Here is the crumb on this batch:
I thought you might like to see what the Desem starter looks like:
Here it is buried in it’s container filled with freshly ground whole wheat flour, you can see it bulging out at the top:
Here is the Desem starter ball after I dug it out of it’s container:
This is what it looks like split open:
Here is a closeup:
I dissolve this lump into some water and add flour the night before I want to bake. Then I put half back into the flour container and bury it again, and the other half I let ferment until the next day.
So here I am trying for the third time. I am following the directions much more closely and my Desem starter is more mature. I mixed up a batch of Desem dough and I could tell right away it was going to be a nicer dough. It was more stretchy and didn’t feel gooey like it was earlier. I forgot to take a pic while it was in the mixer but here it is rolled up in a ball before shaping it weighed over three pounds:
Instead of dividing it and having two loaves I decided to try one large loaf. However I didn’t want to bake it in a dish again, and I didn’t want a boule shape. So I came up with this set up to be able to lift the dough out of the pan when it was ready to bake. I was using the baking pan as a shaping pan really:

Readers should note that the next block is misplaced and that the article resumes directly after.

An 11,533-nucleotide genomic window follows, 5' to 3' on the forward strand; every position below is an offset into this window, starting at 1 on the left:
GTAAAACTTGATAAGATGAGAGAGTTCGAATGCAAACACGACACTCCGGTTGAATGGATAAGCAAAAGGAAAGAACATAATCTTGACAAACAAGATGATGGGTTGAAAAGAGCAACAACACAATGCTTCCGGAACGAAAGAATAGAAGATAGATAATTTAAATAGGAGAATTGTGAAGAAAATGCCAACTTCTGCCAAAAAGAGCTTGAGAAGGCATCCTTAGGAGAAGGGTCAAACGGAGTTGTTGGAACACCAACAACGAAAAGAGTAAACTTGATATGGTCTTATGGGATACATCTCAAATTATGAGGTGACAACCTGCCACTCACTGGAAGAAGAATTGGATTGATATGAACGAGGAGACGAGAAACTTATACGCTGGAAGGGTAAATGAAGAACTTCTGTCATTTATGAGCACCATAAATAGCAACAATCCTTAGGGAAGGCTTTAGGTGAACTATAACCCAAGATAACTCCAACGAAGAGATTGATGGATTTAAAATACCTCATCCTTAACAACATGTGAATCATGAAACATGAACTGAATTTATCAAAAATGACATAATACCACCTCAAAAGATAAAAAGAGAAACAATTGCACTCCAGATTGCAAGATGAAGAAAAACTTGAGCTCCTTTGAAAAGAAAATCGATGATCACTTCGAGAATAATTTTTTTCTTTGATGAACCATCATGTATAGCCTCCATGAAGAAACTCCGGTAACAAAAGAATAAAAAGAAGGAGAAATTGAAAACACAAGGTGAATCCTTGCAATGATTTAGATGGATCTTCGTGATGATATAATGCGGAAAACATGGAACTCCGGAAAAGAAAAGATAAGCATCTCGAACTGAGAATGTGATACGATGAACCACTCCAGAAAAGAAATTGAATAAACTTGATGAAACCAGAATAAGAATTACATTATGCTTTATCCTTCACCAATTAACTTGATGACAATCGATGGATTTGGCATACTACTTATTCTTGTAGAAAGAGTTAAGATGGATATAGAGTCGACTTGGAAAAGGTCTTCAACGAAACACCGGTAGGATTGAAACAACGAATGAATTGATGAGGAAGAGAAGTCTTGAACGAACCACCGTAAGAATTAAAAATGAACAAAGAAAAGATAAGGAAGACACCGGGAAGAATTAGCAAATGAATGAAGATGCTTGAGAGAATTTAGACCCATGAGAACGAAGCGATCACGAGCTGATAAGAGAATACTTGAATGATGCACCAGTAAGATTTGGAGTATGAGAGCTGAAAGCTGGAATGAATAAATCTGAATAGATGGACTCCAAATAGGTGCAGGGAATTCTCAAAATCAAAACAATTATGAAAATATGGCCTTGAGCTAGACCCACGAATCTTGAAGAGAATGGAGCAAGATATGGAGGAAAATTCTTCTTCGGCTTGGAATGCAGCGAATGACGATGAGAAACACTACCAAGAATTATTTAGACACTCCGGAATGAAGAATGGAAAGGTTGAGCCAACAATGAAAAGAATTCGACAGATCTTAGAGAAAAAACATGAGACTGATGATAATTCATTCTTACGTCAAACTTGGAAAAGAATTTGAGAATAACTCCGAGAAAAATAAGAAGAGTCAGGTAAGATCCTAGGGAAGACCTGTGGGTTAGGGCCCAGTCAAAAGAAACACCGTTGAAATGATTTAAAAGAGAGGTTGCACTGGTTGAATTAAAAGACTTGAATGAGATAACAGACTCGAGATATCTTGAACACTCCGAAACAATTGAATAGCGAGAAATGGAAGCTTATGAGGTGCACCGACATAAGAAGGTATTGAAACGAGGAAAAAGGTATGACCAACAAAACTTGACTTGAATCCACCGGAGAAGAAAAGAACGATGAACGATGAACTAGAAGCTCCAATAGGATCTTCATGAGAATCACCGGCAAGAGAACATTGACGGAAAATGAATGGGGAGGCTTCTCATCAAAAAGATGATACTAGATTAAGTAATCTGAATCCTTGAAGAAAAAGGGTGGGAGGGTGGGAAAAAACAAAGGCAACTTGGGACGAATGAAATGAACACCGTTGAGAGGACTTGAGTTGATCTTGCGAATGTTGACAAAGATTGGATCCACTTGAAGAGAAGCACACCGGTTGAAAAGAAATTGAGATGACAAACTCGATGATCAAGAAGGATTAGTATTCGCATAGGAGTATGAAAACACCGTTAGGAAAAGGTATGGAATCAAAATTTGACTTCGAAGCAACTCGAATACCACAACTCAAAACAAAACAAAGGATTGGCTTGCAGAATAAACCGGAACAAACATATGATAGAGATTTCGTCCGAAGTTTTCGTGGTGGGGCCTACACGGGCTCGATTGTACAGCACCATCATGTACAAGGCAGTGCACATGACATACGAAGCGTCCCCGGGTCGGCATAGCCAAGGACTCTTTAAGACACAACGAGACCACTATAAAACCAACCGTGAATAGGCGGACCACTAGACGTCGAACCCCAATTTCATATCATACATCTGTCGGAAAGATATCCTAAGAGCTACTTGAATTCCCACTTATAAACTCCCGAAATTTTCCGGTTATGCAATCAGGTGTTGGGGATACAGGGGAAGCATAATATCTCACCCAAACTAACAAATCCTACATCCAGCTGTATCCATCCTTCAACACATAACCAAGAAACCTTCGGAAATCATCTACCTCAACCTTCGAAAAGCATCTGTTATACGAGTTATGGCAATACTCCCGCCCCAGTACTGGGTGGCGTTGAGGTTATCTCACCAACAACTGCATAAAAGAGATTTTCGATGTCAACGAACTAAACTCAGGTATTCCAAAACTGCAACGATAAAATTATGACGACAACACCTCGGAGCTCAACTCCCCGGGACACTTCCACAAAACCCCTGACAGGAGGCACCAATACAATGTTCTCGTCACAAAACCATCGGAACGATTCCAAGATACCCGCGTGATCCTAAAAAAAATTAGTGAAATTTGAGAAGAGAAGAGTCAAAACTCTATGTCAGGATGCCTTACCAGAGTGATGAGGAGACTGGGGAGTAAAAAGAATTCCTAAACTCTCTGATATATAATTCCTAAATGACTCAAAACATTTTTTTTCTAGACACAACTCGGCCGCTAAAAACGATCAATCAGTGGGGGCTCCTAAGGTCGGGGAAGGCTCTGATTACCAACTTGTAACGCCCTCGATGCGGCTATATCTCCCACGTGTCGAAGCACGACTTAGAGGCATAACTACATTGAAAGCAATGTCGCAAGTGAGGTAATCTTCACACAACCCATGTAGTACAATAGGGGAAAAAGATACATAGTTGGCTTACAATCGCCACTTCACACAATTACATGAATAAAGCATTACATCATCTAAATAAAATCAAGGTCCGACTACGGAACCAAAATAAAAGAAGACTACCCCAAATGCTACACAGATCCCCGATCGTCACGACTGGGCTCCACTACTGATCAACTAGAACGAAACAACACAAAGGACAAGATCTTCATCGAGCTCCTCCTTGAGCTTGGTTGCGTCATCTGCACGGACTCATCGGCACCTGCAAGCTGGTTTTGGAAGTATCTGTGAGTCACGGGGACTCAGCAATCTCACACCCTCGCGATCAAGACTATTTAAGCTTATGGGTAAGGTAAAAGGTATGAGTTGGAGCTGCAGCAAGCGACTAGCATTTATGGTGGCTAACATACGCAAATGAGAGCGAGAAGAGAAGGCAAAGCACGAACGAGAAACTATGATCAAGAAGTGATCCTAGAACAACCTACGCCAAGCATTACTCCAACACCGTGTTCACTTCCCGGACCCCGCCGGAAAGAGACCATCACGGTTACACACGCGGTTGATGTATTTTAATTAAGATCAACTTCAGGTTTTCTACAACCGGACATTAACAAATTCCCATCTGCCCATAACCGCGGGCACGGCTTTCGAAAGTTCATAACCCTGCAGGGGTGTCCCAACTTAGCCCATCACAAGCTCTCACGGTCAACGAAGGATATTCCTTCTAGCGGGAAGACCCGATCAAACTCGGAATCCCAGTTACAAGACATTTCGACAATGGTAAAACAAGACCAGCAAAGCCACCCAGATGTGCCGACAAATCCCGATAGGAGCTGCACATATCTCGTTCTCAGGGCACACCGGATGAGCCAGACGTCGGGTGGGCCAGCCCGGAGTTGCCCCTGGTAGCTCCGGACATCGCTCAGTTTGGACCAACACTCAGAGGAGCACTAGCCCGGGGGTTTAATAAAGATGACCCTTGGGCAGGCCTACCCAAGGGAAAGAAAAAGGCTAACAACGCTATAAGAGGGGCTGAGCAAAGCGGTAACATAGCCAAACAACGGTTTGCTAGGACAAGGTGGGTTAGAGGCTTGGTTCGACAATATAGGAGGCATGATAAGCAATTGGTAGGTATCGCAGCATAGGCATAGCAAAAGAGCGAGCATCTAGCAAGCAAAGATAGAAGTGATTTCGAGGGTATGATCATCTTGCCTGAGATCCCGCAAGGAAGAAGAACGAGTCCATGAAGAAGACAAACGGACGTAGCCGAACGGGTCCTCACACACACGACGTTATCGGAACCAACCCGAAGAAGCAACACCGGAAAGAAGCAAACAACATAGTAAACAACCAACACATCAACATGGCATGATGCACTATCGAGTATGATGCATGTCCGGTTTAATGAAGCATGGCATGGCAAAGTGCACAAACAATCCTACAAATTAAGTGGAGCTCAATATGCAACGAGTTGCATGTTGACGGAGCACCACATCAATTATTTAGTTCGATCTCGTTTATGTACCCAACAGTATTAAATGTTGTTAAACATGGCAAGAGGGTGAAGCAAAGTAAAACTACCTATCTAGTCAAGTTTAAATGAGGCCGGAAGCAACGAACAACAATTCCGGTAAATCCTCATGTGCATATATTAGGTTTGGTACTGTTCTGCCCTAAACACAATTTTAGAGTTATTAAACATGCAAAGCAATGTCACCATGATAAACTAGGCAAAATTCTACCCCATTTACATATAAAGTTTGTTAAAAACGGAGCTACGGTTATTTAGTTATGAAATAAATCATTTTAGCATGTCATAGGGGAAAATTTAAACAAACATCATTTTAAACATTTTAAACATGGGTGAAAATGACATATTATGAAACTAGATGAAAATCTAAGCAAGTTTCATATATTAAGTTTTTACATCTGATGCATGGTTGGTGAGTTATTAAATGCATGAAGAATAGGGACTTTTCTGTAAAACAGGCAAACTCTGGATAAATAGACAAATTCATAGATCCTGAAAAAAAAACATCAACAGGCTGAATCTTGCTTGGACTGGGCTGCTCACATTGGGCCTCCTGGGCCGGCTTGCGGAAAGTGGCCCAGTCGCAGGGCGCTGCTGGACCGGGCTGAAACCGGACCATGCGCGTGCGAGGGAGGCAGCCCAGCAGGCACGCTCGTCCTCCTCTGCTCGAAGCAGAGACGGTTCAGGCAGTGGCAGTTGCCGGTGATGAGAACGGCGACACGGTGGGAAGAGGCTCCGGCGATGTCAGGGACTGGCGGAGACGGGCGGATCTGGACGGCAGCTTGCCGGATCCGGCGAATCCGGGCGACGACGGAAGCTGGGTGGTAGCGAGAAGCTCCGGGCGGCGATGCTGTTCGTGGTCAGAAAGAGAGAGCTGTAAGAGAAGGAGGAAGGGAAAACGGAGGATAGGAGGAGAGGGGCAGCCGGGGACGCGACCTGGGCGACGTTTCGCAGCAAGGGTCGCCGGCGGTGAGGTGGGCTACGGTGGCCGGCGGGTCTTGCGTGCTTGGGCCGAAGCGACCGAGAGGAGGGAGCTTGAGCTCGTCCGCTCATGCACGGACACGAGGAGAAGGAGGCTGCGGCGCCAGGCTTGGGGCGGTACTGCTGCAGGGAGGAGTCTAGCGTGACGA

This was a large long baking pan and I had one of those clear flexible cutting boards that I hoped would not stick and help me lift out the loaf. It looked like this with the dough in place:
However I misjudged again! The dough grew so large and spongy that it filled up the pan!
Well there was no way of lifting it out of that pan, so I turned the whole contraption over and upended it on my hot baking stone. It looked like a whale! I was so large!
The pokey holes in the top are recommended for keeping the top crust from separating from the rest of the loaf. I rubbed the whole thing with Butter and we had a hard time not cutting into it hot, it smelled so so good! This bread is just so awesome, especially toasted when it is at it’s best. Here is a picture of the crumb:
The fourth time is the charm. My Desem starter was almost a month old now and I decided to make another batch. I made it smaller so it could be one large loaf, but not a whale.
After proofing for three hours it looked like this:
This time the dough was feeling really nice, no stickiness, just a nice soft but firm dough.
It weighed just over two pounds. I shaped it and put it in a banneton this time for proofing, but I also put a proofing cloth into the banneton sprinkled with Semolina flour.
I proofed the Desem dough for about two hours and then baked it on the baking stone. Here it is slashed and ready to load into the oven:
I baked this loaf for five minutes at 450 and then 350 degrees for 45 more minutes. I misted as usual the first five minutes. This bread was a great success and came out terrific:
This loaf was perfect in every way, I am very happy with it, here is the crumb:
So I would have to say about Desem Bread, that it is well worth persisting until you conquer the bread, it may take some patience and willingness to work at it until you are successful, but it is a really terrific bread. I don’t think I’ve ever tasted a better Whole Wheat bread.
Filed under: Desem |